Contact: Beth Young
OF CONTINUING EDUCATION CREDITS LOWERED FOR ASLA MEMBERS
WASHINGTON, D.C. - Landscape architects looking for continuing education credits recently found a great value in online desktop seminars produced by the American Society of Landscape Architects. The price of continuing education courses for ASLA members was cut by more than 60 percent, from $159 to $69. A new feature is the ability to download previously recorded sessions for only $49. Making continuing education programs more accessible was the reason for the revised course fees.
Continuing education credits are required by 46 state boards for the renewal of landscape architect licenses. While requirements vary from state to state, all licensed landscape architects must earn either Professional Development Hours or Continuing Education Units to maintain their status. All 90-minute ASLA desktop seminars count towards either course credit tracking system and provide attendance and content verification.
ASLA conducted a survey in late March on the usage of its desktop seminar program. "What we found was that most members preferred to arrange educational opportunities for themselves, without a large group," said Sadik Artunc, FASLA. Artunc, a landscape architecture professor at Louisiana State University, serves as chair of the ASLA Continuing Education Committee. "The old pricing structure was based on a group-session, where several members would gather in one office to participate in a single seminar. And those prices discouraged people from registering on their own, the way they wanted to."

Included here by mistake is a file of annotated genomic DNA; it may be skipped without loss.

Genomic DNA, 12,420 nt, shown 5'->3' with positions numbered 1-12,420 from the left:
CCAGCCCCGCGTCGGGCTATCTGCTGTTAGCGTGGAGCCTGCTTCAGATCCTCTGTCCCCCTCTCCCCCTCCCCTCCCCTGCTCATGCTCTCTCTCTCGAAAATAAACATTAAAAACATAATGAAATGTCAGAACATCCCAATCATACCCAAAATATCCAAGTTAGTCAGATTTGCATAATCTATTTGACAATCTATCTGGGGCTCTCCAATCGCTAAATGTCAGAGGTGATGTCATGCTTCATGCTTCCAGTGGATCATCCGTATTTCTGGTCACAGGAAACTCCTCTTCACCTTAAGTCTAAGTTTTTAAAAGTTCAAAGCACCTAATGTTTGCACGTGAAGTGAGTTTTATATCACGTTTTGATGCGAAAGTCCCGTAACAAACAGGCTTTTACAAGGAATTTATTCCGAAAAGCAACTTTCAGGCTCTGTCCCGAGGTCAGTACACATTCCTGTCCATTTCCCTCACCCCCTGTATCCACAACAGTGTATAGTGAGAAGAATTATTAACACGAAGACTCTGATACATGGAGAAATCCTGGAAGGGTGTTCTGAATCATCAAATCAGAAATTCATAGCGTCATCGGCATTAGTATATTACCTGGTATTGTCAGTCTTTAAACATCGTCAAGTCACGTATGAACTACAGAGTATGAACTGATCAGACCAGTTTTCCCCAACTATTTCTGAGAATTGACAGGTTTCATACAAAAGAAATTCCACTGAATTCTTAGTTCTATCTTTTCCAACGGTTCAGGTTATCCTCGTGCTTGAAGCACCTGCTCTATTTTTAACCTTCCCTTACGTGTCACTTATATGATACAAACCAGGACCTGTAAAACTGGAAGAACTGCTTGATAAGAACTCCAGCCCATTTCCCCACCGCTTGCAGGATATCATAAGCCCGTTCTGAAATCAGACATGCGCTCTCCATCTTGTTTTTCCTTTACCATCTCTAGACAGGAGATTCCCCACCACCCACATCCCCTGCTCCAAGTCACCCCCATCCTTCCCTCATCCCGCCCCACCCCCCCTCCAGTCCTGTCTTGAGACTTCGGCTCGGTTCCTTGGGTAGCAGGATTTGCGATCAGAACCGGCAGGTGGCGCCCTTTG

"Making the transition from audio seminars to live online desktop seminars called for a re-examination of the existing fees," said Lori Sackett, ASLA manager, continuing education. "It's a new product and people are using it in different ways. A single session used to have lots of listeners from the same office at once. Now, members want to view their sessions on their own. Without the large, office-centered audiences, the prices came down. Now more people can log on from different locations."
Sackett believes the participation of landscape architects from different locations contributes to successful desktop seminars. "Office mates often have very different professional orientations," she said. "The point [of the desktop seminars] is to learn with people you don't see every day."
If the live desktop seminars don't fit their schedule, landscape architects can still benefit from the program. All sessions, complete with audio and image files, are archived on ASLA Online, www.asla.org, and can be accessed at any time 48 hours after the live online session. Archive retrievals are only $49 per session for first-time users and free for registrants who participated in the live session.
Fourteen live sessions remain in the 2001 schedule, including Managing Risks on May 31, Introduction to Digital Multimedia for the Small Office on June 7, and two sessions of Therapeutic Gardens on July 19 and 26. Courses conclude on Oct. 18 with Land Use and Water Quality. Desktop seminars for 2002 will be announced next fall.
ASLA online desktop continuing education seminars are open to members, non-members and students. For more information or to register for an upcoming session, visit ASLA Online, www.asla.org.
Founded in 1899, the American Society of Landscape Architects (ASLA) is the national professional association representing 13,500 members nationwide. Landscape architecture is a comprehensive discipline of land analysis, planning, design, management, preservation and rehabilitation. ASLA promotes the landscape architecture profession and advances the practice through advocacy, education, communication and fellowship.
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